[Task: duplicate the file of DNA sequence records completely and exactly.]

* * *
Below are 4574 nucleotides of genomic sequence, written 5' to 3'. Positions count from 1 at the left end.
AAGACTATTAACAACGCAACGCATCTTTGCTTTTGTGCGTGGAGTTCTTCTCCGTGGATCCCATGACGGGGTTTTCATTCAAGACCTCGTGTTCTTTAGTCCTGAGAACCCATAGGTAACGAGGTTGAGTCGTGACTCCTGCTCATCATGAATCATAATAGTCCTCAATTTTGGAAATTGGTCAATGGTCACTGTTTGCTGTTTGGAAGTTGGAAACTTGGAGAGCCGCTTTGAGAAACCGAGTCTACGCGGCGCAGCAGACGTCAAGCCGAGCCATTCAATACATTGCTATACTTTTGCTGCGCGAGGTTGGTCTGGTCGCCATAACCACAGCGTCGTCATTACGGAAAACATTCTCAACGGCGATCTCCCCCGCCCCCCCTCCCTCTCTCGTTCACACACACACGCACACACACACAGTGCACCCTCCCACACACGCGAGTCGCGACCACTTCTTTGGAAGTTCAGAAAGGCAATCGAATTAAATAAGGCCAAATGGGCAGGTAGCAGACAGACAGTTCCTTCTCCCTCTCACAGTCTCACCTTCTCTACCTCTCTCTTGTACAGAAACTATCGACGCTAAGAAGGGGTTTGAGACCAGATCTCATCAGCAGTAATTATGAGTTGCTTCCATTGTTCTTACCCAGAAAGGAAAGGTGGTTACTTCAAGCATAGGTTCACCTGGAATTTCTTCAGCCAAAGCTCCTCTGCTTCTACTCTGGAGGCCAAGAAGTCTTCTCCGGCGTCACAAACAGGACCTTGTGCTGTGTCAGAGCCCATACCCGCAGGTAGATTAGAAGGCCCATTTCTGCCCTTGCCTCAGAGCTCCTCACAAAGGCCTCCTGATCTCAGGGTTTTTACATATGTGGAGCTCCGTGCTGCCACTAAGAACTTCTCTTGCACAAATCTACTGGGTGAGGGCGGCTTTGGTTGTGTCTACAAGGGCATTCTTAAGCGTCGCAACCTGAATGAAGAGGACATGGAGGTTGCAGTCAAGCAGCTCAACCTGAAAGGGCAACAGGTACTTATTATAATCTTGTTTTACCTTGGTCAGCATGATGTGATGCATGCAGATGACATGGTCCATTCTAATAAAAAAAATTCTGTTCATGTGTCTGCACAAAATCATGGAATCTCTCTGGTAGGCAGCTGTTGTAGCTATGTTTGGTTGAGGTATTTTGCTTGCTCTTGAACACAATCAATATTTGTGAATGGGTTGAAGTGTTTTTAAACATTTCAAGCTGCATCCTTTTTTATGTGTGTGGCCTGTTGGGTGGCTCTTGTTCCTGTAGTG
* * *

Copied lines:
Below are 4574 nucleotides of genomic sequence, written 5' to 3'. Positions count from 1 at the left end.
AAGACTATTAACAACGCAACGCATCTTTGCTTTTGTGCGTGGAGTTCTTCTCCGTGGATCCCATGACGGGGTTTTCATTCAAGACCTCGTGTTCTTTAGTCCTGAGAACCCATAGGTAACGAGGTTGAGTCGTGACTCCTGCTCATCATGAATCATAATAGTCCTCAATTTTGGAAATTGGTCAATGGTCACTGTTTGCTGTTTGGAAGTTGGAAACTTGGAGAGCCGCTTTGAGAAACCGAGTCTACGCGGCGCAGCAGACGTCAAGCCGAGCCATTCAATACATTGCTATACTTTTGCTGCGCGAGGTTGGTCTGGTCGCCATAACCACAGCGTCGTCATTACGGAAAACATTCTCAACGGCGATCTCCCCCGCCCCCCCTCCCTCTCTCGTTCACACACACACGCACACACACACAGTGCACCCTCCCACACACGCGAGTCGCGACCACTTCTTTGGAAGTTCAGAAAGGCAATCGAATTAAATAAGGCCAAATGGGCAGGTAGCAGACAGACAGTTCCTTCTCCCTCTCACAGTCTCACCTTCTCTACCTCTCTCTTGTACAGAAACTATCGACGCTAAGAAGGGGTTTGAGACCAGATCTCATCAGCAGTAATTATGAGTTGCTTCCATTGTTCTTACCCAGAAAGGAAAGGTGGTTACTTCAAGCATAGGTTCACCTGGAATTTCTTCAGCCAAAGCTCCTCTGCTTCTACTCTGGAGGCCAAGAAGTCTTCTCCGGCGTCACAAACAGGACCTTGTGCTGTGTCAGAGCCCATACCCGCAGGTAGATTAGAAGGCCCATTTCTGCCCTTGCCTCAGAGCTCCTCACAAAGGCCTCCTGATCTCAGGGTTTTTACATATGTGGAGCTCCGTGCTGCCACTAAGAACTTCTCTTGCACAAATCTACTGGGTGAGGGCGGCTTTGGTTGTGTCTACAAGGGCATTCTTAAGCGTCGCAACCTGAATGAAGAGGACATGGAGGTTGCAGTCAAGCAGCTCAACCTGAAAGGGCAACAGGTACTTATTATAATCTTGTTTTACCTTGGTCAGCATGATGTGATGCATGCAGATGACATGGTCCATTCTAATAAAAAAAATTCTGTTCATGTGTCTGCACAAAATCATGGAATCTCTCTGGTAGGCAGCTGTTGTAGCTATGTTTGGTTGAGGTATTTTGCTTGCTCTTGAACACAATCAATATTTGTGAATGGGTTGAAGTGTTTTTAAACATTTCAAGCTGCATCCTTTTTTATGTGTGTGGCCTGTTGGGTGGCTCTTGTTCCTGTAGTG